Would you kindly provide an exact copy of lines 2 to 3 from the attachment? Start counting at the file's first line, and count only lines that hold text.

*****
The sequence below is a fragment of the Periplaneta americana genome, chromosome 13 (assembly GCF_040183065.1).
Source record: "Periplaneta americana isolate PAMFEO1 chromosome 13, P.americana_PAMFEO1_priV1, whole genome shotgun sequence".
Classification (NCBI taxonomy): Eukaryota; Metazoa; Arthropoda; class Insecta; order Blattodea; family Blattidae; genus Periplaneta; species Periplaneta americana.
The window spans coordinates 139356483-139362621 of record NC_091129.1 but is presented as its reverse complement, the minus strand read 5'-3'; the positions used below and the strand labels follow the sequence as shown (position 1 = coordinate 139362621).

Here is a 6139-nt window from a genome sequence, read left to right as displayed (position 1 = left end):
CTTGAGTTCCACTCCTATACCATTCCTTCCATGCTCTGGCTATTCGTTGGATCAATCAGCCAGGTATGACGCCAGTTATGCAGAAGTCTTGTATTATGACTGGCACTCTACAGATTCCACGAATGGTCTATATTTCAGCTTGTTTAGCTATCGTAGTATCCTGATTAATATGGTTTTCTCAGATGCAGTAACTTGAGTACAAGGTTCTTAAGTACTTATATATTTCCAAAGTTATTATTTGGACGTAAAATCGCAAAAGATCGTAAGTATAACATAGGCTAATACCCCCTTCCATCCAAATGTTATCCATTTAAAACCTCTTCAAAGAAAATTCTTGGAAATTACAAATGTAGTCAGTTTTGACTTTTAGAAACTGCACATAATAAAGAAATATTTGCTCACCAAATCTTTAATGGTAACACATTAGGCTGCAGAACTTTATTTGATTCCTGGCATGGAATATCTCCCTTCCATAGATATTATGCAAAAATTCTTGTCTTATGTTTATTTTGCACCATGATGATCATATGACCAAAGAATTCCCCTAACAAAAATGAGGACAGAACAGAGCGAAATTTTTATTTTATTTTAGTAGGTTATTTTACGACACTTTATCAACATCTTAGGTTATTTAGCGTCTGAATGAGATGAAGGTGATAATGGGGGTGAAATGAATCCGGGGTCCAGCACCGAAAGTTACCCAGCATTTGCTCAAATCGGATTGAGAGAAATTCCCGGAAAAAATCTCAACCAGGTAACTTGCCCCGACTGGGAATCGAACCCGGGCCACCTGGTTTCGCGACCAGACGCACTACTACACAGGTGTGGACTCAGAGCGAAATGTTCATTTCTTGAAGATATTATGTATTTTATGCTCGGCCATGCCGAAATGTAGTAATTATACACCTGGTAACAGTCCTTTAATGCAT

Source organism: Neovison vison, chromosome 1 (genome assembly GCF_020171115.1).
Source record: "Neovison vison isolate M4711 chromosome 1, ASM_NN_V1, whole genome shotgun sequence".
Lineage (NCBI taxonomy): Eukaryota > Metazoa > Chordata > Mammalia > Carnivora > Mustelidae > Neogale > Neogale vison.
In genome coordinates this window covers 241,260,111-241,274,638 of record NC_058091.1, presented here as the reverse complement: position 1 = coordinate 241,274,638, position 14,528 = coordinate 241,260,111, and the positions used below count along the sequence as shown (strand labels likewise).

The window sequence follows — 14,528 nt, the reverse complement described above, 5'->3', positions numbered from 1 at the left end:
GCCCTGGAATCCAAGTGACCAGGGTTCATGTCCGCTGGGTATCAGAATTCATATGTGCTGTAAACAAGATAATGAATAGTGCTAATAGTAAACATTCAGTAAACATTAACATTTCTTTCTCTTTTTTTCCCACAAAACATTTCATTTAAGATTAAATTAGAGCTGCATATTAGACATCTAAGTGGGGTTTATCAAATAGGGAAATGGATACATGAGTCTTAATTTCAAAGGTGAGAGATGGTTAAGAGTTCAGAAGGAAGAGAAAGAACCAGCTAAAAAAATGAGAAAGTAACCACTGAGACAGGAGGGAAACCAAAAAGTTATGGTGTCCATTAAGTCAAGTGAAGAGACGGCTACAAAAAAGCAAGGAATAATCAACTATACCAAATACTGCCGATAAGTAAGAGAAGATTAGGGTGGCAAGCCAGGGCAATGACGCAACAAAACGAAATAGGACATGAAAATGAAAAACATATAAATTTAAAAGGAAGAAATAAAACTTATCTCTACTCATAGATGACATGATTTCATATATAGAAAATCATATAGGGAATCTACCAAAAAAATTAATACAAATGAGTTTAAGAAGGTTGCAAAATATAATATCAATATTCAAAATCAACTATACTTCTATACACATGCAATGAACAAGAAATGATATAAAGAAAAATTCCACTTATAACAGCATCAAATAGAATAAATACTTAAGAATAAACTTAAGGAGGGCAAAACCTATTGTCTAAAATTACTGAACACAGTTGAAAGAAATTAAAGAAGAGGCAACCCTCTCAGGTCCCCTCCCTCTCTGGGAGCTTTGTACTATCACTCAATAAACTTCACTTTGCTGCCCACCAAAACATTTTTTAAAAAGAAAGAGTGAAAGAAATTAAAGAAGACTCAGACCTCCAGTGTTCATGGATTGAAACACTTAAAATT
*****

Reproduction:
Source record: "Periplaneta americana isolate PAMFEO1 chromosome 13, P.americana_PAMFEO1_priV1, whole genome shotgun sequence".
Classification (NCBI taxonomy): Eukaryota; Metazoa; Arthropoda; class Insecta; order Blattodea; family Blattidae; genus Periplaneta; species Periplaneta americana.